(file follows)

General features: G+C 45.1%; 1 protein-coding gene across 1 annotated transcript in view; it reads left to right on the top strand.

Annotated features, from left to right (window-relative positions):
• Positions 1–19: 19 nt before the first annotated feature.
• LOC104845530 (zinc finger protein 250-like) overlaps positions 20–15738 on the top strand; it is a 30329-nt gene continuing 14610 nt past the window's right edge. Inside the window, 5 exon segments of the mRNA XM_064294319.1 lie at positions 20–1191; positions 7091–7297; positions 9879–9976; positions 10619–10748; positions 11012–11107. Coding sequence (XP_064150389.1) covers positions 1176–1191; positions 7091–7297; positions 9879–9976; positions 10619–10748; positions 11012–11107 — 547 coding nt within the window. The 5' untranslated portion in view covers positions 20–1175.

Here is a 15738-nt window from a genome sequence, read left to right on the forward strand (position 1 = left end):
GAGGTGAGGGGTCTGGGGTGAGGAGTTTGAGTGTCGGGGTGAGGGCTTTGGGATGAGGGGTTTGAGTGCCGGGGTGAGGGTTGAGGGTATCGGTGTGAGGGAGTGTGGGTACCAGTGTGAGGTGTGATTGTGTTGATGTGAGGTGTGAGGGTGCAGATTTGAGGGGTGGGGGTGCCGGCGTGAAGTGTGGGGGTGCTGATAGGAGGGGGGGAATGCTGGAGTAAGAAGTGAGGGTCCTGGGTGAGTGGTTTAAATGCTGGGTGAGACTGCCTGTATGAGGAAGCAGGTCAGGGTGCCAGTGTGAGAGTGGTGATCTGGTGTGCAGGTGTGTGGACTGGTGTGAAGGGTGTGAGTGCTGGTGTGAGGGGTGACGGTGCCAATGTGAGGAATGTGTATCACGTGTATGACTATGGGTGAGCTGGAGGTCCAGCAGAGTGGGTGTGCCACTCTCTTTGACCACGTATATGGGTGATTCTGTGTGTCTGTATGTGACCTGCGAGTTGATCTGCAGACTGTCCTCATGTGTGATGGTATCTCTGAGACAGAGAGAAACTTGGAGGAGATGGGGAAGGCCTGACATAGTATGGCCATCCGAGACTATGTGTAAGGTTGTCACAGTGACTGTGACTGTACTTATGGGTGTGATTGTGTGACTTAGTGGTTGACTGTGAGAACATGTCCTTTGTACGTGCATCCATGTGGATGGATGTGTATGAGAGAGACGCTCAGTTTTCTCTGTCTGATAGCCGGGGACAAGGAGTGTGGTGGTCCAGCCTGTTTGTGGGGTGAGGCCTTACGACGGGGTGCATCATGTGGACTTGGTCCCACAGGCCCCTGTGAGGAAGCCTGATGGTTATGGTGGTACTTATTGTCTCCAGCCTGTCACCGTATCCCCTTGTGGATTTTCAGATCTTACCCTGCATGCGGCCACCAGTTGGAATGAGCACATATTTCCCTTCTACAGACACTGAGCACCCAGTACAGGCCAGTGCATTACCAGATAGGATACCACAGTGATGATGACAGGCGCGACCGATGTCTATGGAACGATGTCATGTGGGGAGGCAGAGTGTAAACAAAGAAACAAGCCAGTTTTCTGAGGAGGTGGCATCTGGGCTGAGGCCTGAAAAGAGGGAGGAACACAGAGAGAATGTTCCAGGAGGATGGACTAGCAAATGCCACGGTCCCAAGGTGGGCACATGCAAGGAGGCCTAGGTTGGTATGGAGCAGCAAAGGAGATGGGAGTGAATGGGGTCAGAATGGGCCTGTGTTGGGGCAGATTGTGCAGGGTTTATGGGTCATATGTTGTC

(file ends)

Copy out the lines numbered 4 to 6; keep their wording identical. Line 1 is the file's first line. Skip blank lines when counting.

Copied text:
• LOC104845530 (zinc finger protein 250-like) overlaps positions 20–15738 on the top strand; it is a 30329-nt gene continuing 14610 nt past the window's right edge. Inside the window, 5 exon segments of the mRNA XM_064294319.1 lie at positions 20–1191; positions 7091–7297; positions 9879–9976; positions 10619–10748; positions 11012–11107. Coding sequence (XP_064150389.1) covers positions 1176–1191; positions 7091–7297; positions 9879–9976; positions 10619–10748; positions 11012–11107 — 547 coding nt within the window. The 5' untranslated portion in view covers positions 20–1175.

Here is a 15738-nt window from a genome sequence, read left to right on the forward strand (position 1 = left end):
GAGGTGAGGGGTCTGGGGTGAGGAGTTTGAGTGTCGGGGTGAGGGCTTTGGGATGAGGGGTTTGAGTGCCGGGGTGAGGGTTGAGGGTATCGGTGTGAGGGAGTGTGGGTACCAGTGTGAGGTGTGATTGTGTTGATGTGAGGTGTGAGGGTGCAGATTTGAGGGGTGGGGGTGCCGGCGTGAAGTGTGGGGGTGCTGATAGGAGGGGGGGAATGCTGGAGTAAGAAGTGAGGGTCCTGGGTGAGTGGTTTAAATGCTGGGTGAGACTGCCTGTATGAGGAAGCAGGTCAGGGTGCCAGTGTGAGAGTGGTGATCTGGTGTGCAGGTGTGTGGACTGGTGTGAAGGGTGTGAGTGCTGGTGTGAGGGGTGACGGTGCCAATGTGAGGAATGTGTATCACGTGTATGACTATGGGTGAGCTGGAGGTCCAGCAGAGTGGGTGTGCCACTCTCTTTGACCACGTATATGGGTGATTCTGTGTGTCTGTATGTGACCTGCGAGTTGATCTGCAGACTGTCCTCATGTGTGATGGTATCTCTGAGACAGAGAGAAACTTGGAGGAGATGGGGAAGGCCTGACATAGTATGGCCATCCGAGACTATGTGTAAGGTTGTCACAGTGACTGTGACTGTACTTATGGGTGTGATTGTGTGACTTAGTGGTTGACTGTGAGAACATGTCCTTTGTACGTGCATCCATGTGGATGGATGTGTATGAGAGAGACGCTCAGTTTTCTCTGTCTGATAGCCGGGGACAAGGAGTGTGGTGGTCCAGCCTGTTTGTGGGGTGAGGCCTTACGACGGGGTGCATCATGTGGACTTGGTCCCACAGGCCCCTGTGAGGAAGCCTGATGGTTATGGTGGTACTTATTGTCTCCAGCCTGTCACCGTATCCCCTTGTGGATTTTCAGATCTTACCCTGCATGCGGCCACCAGTTGGAATGAGCACATATTTCCCTTCTACAGACACTGAGCACCCAGTACAGGCCAGTGCATTACCAGATAGGATACCACAGTGATGATGACAGGCGCGACCGATGTCTATGGAACGATGTCATGTGGGGAGGCAGAGTGTAAACAAAGAAACAAGCCAGTTTTCTGAGGAGGTGGCATCTGGGCTGAGGCCTGAAAAGAGGGAGGAACACAGAGAGAATGTTCCAGGAGGATGGACTAGCAAATGCCACGGTCCCAAGGTGGGCACATGCAAGGAGGCCTAGGTTGGTATGGAGCAGCAAAGGAGATGGGAGTGAATGGGGTCAGAATGGGCCTGTGTTGGGGCAGATTGTGCAGGGTTTATGGGTCATATGTTGTC